- Monday, 8 May 2023 at 12:00 am
A quick-thinking Belgrave Heights father has his working smoke alarms and intuition to thank for helping flee his family from their enflamed house earlier last month.
Their lucky escape has prompted Victorian Fire Services to once again emphasise that smoke alarms are a bedroom essential and having smoke alarms installed in every bedroom, hallway and living area in your household might just save your life.
We know, according to data from Country Fire Authority (CFA) and Fire Rescue Victoria (FRV), that more than 72 per cent of deadly fires start in bedrooms and living areas. It is often overlooked that most house fires start at times when you are asleep, and worryingly we know that only 17 per cent of people have smoke alarms in sleeping areas.
A smoke alarm costs as little as $20, with a range of other types on offer depending on your housing and financial situation. The family of four’s devasting home destruction serves as a timely reminder for the community to consider making a smoke alarm their next bedroom essential.
In early April, Sean Wilkeson and his wife and two kids safely evacuated from their home in the middle of the night, after a fire from outside entered their home causing objects to fall and smoke alarms alerting them while asleep.
“At around 4am, I was restless in bed and could hear noises outside. At first, I thought someone was breaking into the house, as it was as if things were falling over,” he said.
“I got up to investigate what was going on, and I went down the hallway towards the living and dining wing of the house, and I could see smoke entering in and that was when our smoke alarms went off.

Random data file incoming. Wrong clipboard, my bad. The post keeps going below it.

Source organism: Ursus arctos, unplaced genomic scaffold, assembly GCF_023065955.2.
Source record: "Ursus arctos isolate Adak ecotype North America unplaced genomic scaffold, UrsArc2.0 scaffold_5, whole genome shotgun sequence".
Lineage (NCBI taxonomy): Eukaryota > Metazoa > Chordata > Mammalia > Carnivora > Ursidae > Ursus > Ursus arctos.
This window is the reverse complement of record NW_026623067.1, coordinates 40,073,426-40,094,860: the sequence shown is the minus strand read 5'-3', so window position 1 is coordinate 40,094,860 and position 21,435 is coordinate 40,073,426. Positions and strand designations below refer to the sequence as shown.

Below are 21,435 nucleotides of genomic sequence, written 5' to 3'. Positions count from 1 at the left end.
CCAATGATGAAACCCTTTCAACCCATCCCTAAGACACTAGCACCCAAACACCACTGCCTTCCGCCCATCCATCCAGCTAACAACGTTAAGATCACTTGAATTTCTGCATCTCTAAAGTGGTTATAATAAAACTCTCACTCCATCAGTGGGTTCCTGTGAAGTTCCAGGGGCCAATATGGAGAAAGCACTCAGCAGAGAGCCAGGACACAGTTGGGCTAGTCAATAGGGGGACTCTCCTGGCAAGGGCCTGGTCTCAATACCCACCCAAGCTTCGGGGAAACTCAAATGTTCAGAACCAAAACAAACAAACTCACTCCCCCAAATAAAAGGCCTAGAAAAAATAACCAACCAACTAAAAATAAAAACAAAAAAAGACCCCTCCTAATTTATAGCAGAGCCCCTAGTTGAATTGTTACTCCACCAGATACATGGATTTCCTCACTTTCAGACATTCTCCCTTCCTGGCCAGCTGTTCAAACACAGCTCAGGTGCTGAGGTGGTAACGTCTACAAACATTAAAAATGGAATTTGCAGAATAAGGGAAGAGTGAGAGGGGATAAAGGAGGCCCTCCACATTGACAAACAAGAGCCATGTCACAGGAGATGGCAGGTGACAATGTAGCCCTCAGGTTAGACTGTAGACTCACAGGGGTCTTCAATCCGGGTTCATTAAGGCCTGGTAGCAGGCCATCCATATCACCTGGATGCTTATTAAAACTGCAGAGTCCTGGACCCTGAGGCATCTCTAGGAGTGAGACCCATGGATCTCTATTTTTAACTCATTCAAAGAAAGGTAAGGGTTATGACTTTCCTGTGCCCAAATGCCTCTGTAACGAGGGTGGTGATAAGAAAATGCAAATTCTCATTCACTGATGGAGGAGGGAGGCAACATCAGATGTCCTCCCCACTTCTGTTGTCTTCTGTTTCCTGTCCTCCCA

“I could see the kitchen wall on fire, and it had gone up into the roof. It came through from the deck where our outdoor fridge sits.
“As soon as you see it, a million things go through your mind. I thought, ‘Can I put it out? No, I can’t, I’ve got to get everybody out of the house.’
“I ran back down the hallway to all the bedrooms and told my wife to ring triple zero immediately. We got everyone out onto the road at a safe distance outside the house.
“Our local CFA Captain said if we delayed that call by just minutes, we would have lost everything.”
Sean’s experience is a reminder to community members to check and test their smoke alarms regularly.
“Although I was woken up by the sounds outside, I felt reassured that the smoke alarms operated properly and were able to inform the rest of my family,” he said.
“I was lucky, but for those in a deep sleep at any hour of the day, it is the smoke alarms we rely on.
“Having lived this experience and watching our house become uninhabitable, I can’t stress enough how worthwhile checking and testing your smoke alarms can be. I had just changed one of our batteries and I’m so thankful I did.
“When we rebuild, we will no doubt be installing interconnected smoke alarms in every bedroom, living room and hallway.”
CFA Acting Chief Officer Garry Cook said this is just one of many examples we have seen over recent weeks that reiterates the significance of Victorians installing smoke alarms in sleeping areas.